VDH COVID-19 Update: $12M for child care, fall sports coming back

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VDH COVID-19 Update: $12M for child care, fall sports coming back

Fri, 08/07/2020 - 5:42pm -- tim

COVID-19 case counts fell last week in all four regions across the nation.

Daily Update on Novel Coronavirus (COVID-19)

August 7, 2020

New information is in red and bold.

This update is available online at healthvermont.gov/covid19

Click the “See the Latest Update” button.

Please visit the Vermont Department of Health’s COVID-19 web and data pages
healthvermont.gov/covid19

Financial Assistance for Child Care Providers

Saying that good quality child care is critical for Vermont, giving kids a strong foundation for their future, and supporting working families, Governor Phil Scott on Friday announced the launch of a new grant program to help mitigate operational expenses and losses for child care providers impacted by the COVID-19 pandemic.

The Operational Relief Grant (ORG) program includes $12 million in federal Coronavirus Relief Funding to help child care programs offset pandemic-related expenses and losses. Grant applications are open now through August 26.

“We are so grateful to the child care workers and programs who have stepped up to provide critical services to children and their families throughout this crisis,” said Governor Scott. “These grant funds will help programs recover and continue expanding the availability of early care and learning for Vermont families.”

For more information about the grant program, visit www.dcf.vermont.gov/covid19-relief-grants.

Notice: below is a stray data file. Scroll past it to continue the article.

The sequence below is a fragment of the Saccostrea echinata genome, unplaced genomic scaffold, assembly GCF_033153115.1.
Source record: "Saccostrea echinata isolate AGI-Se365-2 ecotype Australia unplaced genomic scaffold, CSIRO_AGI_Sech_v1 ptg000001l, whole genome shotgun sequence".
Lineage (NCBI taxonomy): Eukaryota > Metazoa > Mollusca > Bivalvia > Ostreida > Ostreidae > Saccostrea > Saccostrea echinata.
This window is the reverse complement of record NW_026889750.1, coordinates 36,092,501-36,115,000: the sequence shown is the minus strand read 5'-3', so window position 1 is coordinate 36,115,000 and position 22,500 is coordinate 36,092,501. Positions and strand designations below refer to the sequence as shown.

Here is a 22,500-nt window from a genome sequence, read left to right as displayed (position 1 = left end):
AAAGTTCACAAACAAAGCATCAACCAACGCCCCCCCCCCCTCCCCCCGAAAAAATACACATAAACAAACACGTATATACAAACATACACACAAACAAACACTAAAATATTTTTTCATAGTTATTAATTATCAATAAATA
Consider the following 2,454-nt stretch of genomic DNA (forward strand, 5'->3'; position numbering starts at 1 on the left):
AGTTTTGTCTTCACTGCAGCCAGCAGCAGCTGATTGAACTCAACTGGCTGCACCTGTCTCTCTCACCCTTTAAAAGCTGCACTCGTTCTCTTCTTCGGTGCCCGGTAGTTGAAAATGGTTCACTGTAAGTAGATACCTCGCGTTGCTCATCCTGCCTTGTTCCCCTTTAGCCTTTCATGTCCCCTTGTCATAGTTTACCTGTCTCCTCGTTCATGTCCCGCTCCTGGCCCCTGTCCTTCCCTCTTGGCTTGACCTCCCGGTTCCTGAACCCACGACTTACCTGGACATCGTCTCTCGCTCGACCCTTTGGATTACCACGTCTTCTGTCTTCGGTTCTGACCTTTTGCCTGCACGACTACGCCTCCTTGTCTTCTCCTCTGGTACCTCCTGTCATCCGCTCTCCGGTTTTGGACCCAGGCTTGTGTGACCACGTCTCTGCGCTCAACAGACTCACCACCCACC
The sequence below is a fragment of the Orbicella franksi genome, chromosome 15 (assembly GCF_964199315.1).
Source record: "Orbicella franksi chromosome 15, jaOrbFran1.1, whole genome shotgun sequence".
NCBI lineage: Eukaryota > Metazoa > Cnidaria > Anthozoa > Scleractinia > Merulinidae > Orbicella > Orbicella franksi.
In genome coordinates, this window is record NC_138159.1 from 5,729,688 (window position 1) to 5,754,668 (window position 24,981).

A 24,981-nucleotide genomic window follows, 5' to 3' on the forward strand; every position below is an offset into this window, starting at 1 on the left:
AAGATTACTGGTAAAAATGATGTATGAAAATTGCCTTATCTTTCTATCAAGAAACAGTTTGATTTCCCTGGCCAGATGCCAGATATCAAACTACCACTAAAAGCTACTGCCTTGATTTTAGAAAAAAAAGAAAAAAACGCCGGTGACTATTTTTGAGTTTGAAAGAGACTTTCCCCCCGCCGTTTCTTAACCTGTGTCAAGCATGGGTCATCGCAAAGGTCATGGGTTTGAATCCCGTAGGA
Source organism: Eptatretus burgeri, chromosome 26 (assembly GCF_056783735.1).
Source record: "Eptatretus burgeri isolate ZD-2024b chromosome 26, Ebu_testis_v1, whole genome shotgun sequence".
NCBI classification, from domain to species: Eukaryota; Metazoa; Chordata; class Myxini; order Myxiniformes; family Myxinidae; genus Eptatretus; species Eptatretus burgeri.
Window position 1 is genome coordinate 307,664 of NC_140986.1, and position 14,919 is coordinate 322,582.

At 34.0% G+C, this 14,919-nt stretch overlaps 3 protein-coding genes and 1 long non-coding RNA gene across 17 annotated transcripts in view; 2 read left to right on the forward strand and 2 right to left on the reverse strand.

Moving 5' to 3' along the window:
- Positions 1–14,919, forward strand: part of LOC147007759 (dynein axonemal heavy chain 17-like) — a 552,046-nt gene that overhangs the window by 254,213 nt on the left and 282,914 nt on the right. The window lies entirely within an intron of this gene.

Testing Reaches Milestone

Governor Scott announced that Vermont has now tested more than 100,000 people for the COVID-19 virus. Of those, 1,448 have tested positive.

“Testing and contact tracing have been critical to our reopening strategy and our ongoing ability to detect and contain outbreaks,” said Gov. Scott.

Acknowledging the complex efforts to conduct the state’s widespread testing program, the Governor thanked the teams at the state’s public health laboratory and Health Department staff, as well as the Vermont National Guard, state employees and EMS workers who have stood up and managed the pop-up test sites.

Gov. Scott said that as other states continue to see surges and long testing turnaround times from overwhelmed national labs, Vermont is focused on maintaining and building our testing capacity “so that we’re always ready to contain outbreaks and protect our most vulnerable.”

Health Commissioner Mark Levine, MD echoed the tribute to the Health teams, and noted that while testing is an important tool, he credited the state’s low case rate to the ongoing efforts by Vermonters to stay safe and healthy.

“(You) did that by staying home whenever possible, wearing masks out in public, and following other prevention steps to stay healthy,” Dr. Levine said. “It’s not been easy. I know that for many, “caution fatigue” is setting in. And it’s hard to keep the regimen of precautions and handwashing going. But we need to keep it up – because it’s working.”